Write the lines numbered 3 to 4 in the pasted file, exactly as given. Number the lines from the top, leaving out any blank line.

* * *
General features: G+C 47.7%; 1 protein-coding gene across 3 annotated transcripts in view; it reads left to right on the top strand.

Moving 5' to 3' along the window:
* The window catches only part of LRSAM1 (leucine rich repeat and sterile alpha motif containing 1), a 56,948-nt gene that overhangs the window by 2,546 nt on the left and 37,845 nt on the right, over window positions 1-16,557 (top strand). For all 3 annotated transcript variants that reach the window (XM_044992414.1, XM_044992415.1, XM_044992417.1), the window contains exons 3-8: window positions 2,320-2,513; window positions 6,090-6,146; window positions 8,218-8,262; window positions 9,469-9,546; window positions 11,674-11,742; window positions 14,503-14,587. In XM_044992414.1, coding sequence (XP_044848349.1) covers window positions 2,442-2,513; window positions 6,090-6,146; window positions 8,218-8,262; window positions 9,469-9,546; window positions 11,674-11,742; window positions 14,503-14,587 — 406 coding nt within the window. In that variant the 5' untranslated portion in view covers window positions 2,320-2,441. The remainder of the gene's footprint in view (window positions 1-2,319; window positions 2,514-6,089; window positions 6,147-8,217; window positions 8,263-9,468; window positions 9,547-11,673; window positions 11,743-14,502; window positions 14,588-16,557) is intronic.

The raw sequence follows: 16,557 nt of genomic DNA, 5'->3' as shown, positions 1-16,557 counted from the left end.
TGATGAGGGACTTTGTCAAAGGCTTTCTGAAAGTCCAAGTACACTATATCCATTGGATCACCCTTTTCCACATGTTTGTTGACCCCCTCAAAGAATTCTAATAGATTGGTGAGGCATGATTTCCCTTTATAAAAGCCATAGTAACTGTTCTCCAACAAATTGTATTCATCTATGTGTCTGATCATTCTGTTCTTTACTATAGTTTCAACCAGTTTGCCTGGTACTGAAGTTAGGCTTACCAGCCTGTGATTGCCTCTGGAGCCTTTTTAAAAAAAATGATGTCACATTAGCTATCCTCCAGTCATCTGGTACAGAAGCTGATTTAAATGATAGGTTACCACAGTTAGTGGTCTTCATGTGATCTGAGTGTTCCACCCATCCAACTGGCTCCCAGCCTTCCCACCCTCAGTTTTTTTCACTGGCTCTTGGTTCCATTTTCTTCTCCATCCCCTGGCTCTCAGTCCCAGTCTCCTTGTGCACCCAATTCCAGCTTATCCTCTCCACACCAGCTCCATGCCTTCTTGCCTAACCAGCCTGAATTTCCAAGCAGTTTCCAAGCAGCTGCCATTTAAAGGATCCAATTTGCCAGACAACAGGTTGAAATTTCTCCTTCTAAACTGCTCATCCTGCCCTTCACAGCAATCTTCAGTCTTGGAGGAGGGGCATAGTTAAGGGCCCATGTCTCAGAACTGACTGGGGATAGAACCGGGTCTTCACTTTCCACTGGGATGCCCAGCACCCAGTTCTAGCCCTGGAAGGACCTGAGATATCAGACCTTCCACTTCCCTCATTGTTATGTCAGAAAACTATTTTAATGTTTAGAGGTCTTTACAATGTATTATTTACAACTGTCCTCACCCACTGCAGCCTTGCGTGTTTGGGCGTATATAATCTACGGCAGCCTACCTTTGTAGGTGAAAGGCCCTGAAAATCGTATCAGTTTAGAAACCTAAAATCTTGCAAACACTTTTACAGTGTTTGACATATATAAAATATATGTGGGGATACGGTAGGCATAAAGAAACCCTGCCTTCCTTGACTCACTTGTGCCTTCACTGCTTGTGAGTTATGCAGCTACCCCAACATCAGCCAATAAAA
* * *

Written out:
* The window catches only part of LRSAM1 (leucine rich repeat and sterile alpha motif containing 1), a 56,948-nt gene that overhangs the window by 2,546 nt on the left and 37,845 nt on the right, over window positions 1-16,557 (top strand). For all 3 annotated transcript variants that reach the window (XM_044992414.1, XM_044992415.1, XM_044992417.1), the window contains exons 3-8: window positions 2,320-2,513; window positions 6,090-6,146; window positions 8,218-8,262; window positions 9,469-9,546; window positions 11,674-11,742; window positions 14,503-14,587. In XM_044992414.1, coding sequence (XP_044848349.1) covers window positions 2,442-2,513; window positions 6,090-6,146; window positions 8,218-8,262; window positions 9,469-9,546; window positions 11,674-11,742; window positions 14,503-14,587 — 406 coding nt within the window. In that variant the 5' untranslated portion in view covers window positions 2,320-2,441. The remainder of the gene's footprint in view (window positions 1-2,319; window positions 2,514-6,089; window positions 6,147-8,217; window positions 8,263-9,468; window positions 9,547-11,673; window positions 11,743-14,502; window positions 14,588-16,557) is intronic.

The raw sequence follows: 16,557 nt of genomic DNA, 5'->3' as shown, positions 1-16,557 counted from the left end.